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Rather not negotiate your salary? Consider the data: it demonstrates that failing to negotiate your salary means you will have to work eight years longer to make the same amount as your counterparts who do negotiate. It also costs on average a half a million dollars in earnings by the age of 60. So while you may prefer to avoid a salary negotiation, these stark statistics should make you think twice.

Margaret A. Neale is an expert on negotiation, and as a professor at the Stanford Graduate School of Business and creator of a popular negotiation seminar, she has seen first hand the consequences of not negotiating a salary. She found that a failure to negotiate your salary equates to $7,000 less on average over the next year of earnings. Year over year, this number adds up – it takes an extra 8 years to regain the lost income you would have earned sooner in your career. That’s eight years over the course of your working life that you are adding on to earn the same amount as someone who chooses to negotiate their salary. Put in these terms, the cost of not negotiating has significant effects.



As a salesperson, you might think that you will be great at negotiating your salary since this skill is required in many of your interactions with prospects. However, aligning salary and compensation expectations with your manager can be tricky for even the most seasoned negotiator. The salary negotiation is a high stake event not only for your own career path, but also because it sets the tone as the first interaction between you and your soon-to-be employer.

Here’s how to negotiate your salary to get the compensation plan you deserve:

1. Be Numbers Driven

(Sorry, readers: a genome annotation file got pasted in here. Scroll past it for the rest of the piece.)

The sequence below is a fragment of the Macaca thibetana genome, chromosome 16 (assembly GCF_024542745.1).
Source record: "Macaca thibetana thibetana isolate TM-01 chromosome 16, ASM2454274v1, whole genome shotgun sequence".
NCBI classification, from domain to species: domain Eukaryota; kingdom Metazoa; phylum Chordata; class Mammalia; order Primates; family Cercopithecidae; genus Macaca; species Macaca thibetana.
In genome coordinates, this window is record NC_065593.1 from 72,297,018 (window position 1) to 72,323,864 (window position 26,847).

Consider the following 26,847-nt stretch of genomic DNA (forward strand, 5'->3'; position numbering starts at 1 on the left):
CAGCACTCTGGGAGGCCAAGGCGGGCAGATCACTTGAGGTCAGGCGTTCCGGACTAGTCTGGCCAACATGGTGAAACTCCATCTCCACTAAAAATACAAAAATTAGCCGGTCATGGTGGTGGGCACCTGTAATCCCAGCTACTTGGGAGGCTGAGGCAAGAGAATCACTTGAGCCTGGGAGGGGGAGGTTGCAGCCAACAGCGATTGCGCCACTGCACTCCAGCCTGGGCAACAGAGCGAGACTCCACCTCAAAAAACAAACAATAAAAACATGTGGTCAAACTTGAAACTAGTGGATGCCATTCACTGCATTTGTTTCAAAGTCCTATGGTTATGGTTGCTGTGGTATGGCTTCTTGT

To effectively enter a negotiation, enter the meeting knowing the standard industry compensation in your market. There are few instances where some simple research and preparation beforehand pays off as abundantly as in a salary negotiation. Conducting research and preparing beforehand pays off abundantly in a salary negotiation. It allows you to enter the negotiation with a clear understanding of the industry standard of compensation in your market.

Visit websites like, or All offer insight into what past and current sales professionals with comparable roles earn. This will allow you to back up the numbers you are fighting for with statistics and give you a realistic range going in. Having a big picture idea of the market and the numbers to back you up will pay dividends in getting the compensation you want.

Speaking with recruiters is another great way to understand the most appropriate compensation you should be requesting. They can provide average industry compensation and because they are experts in the job market, they can provide more detailed market information as it relates to years experience, performance, and specific skill sets required by a certain position. 

2. Be Thorough

When negotiating your salary, come to the table with a clear idea of what matters most in your compensation package. According to INC., 94 percent of sales professionals feel that base salary is the most important element of their compensation plan, while only 62 percent say that commission is most important. If base salary is number one, have a range that’s based on your research.